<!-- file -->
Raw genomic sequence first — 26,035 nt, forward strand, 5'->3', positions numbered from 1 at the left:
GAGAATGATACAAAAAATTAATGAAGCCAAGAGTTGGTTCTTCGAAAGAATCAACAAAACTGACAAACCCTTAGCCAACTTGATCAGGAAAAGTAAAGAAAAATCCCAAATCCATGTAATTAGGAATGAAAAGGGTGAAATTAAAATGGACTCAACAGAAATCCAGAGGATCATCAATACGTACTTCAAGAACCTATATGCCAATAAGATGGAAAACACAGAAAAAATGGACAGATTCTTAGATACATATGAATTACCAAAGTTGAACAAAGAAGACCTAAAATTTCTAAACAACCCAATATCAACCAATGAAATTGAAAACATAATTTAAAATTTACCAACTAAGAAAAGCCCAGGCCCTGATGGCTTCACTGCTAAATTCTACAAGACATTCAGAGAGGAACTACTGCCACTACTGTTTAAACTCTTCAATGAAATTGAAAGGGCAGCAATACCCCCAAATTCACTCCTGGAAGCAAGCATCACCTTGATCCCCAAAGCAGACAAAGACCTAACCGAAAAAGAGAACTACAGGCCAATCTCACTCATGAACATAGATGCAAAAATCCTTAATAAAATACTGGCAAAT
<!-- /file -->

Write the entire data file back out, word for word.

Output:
Raw genomic sequence first — 26,035 nt, forward strand, 5'->3', positions numbered from 1 at the left:
GAGAATGATACAAAAAATTAATGAAGCCAAGAGTTGGTTCTTCGAAAGAATCAACAAAACTGACAAACCCTTAGCCAACTTGATCAGGAAAAGTAAAGAAAAATCCCAAATCCATGTAATTAGGAATGAAAAGGGTGAAATTAAAATGGACTCAACAGAAATCCAGAGGATCATCAATACGTACTTCAAGAACCTATATGCCAATAAGATGGAAAACACAGAAAAAATGGACAGATTCTTAGATACATATGAATTACCAAAGTTGAACAAAGAAGACCTAAAATTTCTAAACAACCCAATATCAACCAATGAAATTGAAAACATAATTTAAAATTTACCAACTAAGAAAAGCCCAGGCCCTGATGGCTTCACTGCTAAATTCTACAAGACATTCAGAGAGGAACTACTGCCACTACTGTTTAAACTCTTCAATGAAATTGAAAGGGCAGCAATACCCCCAAATTCACTCCTGGAAGCAAGCATCACCTTGATCCCCAAAGCAGACAAAGACCTAACCGAAAAAGAGAACTACAGGCCAATCTCACTCATGAACATAGATGCAAAAATCCTTAATAAAATACTGGCAAAT